In summary, it has been shown that simple dispersion of a small weight percent of nanoparticles into polyurethane foam can significantly change its cell structures and hence affect mechanical properties especially under ballistic loading as investigated here. It is clearly demonstrated that sandwiches with nanophased cores have superior ballistic performance with respect to absorption of kinetic energy as well as in case of ballistic limit. Through digital imaging it is also shown that during its travel through the target the projectile is held longer within the nanophased core due to energy- absorbing failure modes induced by nanoscale inclusions. These failure modes have been identified as fragmentation accompanied with the formation of numerous radial cracks in multiple fracture planes.
The authors would like to acknowledge the Office of Naval Research (Grant no. N00014-90-J-11995) and the National Science Foundation (Grant no. HRD-976871) for supporting this research.
A. G. Mamalis, D. E. Manolakos, G. A. Demosthenous, and M. B. Ioannidis, Crashworthiness of Composite Thin-Walled Structural Components, Technomic Publishing, Lancaster, Pa, USA, 1998.
A. G. Mamalis, M. Robinson, D. E. Manolakos, G. A. Demosthenous, M. B. Ioannidis, and J. Carruthers, “Crashworthy capability of composite material structures,” Composite Structures, vol. 37, no. 2, pp. 109–134, 1997.View at: Google Scholar
S. J. Bless and D. R. Hartman, “Ballistic penetration of S-2 glass laminates,” in Proceedings of the 21st International SAMPE Technical Conference, Atlantic City, NJ, USA, September 1989.View at: Google Scholar
W. Goldsmith, G.-T. Wang, K. Li, and D. Crane, “Perforation of cellular sandwich plates,” International Journal of Impact Engineering, vol. 19, no. 5-6, pp. 361–379, 1997.View at: Google Scholar
W. Goldsmith and J. L. Sackman, “An experimental study of energy absorption in impact on sandwich plates,” International Journal of Impact Engineering, vol. 12, pp. 241–262, 1992.View at: Google Scholar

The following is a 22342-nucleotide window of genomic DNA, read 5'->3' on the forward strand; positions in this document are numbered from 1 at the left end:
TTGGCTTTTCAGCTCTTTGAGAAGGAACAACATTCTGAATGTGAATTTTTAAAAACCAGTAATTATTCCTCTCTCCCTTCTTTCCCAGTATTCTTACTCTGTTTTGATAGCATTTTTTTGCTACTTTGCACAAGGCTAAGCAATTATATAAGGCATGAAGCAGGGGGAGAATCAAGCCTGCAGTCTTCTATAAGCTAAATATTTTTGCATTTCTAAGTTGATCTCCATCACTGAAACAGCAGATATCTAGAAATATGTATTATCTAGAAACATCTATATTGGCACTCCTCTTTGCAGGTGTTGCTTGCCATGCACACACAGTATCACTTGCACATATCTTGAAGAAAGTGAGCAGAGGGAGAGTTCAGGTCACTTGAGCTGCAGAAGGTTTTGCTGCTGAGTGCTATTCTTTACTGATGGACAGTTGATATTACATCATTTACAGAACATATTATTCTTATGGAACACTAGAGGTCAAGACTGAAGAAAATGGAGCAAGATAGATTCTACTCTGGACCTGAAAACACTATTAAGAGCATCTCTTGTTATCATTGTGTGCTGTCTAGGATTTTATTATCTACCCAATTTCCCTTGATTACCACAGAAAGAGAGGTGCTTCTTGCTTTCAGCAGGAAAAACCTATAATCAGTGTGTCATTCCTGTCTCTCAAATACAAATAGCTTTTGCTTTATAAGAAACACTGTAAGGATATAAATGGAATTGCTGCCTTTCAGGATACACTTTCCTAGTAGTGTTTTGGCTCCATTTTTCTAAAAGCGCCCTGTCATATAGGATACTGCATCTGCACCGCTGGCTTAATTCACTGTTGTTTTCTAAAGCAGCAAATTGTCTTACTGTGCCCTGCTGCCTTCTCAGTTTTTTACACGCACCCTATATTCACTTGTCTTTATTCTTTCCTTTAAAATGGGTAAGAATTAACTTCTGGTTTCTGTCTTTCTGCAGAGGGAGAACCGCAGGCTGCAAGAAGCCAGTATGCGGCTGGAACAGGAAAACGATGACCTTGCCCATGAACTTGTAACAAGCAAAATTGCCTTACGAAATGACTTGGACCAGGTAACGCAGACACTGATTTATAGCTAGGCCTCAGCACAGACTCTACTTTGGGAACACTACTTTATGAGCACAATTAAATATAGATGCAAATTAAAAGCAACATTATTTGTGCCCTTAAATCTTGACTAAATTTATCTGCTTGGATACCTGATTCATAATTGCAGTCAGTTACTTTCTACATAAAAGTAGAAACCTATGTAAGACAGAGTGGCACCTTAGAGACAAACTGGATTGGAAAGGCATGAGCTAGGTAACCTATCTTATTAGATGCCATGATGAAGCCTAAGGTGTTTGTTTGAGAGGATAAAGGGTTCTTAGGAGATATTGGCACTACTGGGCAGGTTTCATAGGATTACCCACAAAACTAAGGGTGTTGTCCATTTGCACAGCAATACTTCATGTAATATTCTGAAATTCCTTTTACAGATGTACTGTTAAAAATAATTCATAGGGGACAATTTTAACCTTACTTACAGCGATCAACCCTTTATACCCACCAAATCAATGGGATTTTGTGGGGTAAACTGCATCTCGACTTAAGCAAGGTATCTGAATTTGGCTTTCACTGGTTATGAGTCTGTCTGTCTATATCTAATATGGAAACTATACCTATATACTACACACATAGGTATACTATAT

P. H. Bull, S. Hallstrom, and K. A. Olsson, “High velocity impact of large sandwich panels,” Sandwich Construction, vol. 5, p. 727, 1999.View at: Google Scholar
M. Uddin, M. Saha, H. Mahfuz, V. Rangari, and S. Jeelani, “Strain rate effects on nanophased polyurethane foams,” in Proceedings of the International SAMPE Technical Conference (SAMPE '04), pp. 2309–2322, 2004.View at: Google Scholar
C. Zilg, R. Thomann, R. Mülhaupt, and J. Finter, “Polyurethane nanocomposites containing laminated anisotropic nanoparticles derived from organophilic layered silicates,” Advanced Materials, vol. 11, no. 1, pp. 49–52, 1999.View at: Google Scholar
R. Roy, “Purposive design of nanocomposites: entire class of new materials,” Materials Science Research, vol. 21, pp. 25–32, 1986.View at: Google Scholar
M. F. Uddin, H. Mahfuz, S. Zainuddin, and S. Jeelani, “Infusion of spherical and acicular nanoparticles into polyurethane foam and their influences on dynamic performances,” in Proceedings of the 6th International Symposium on MEMS and Nanotechnology, pp. 147–153, SEM, Portland, Ore, USA, June 2005.View at: Google Scholar
Owens Corning, Toledo, Ohio, USA, 43613.
“Material Data Sheet: SC-15,” Applied Poleramic, Benicia, Calif, USA.View at: Google Scholar
Utah Foam Product, Nephi, Utah, USA.
Nanophase Technologies Corporation, Burr Ridge, Ill, USA.
K. Ray, High Velocity Impact Phenomenon, Academic Press, New York, NY, USA, 1970.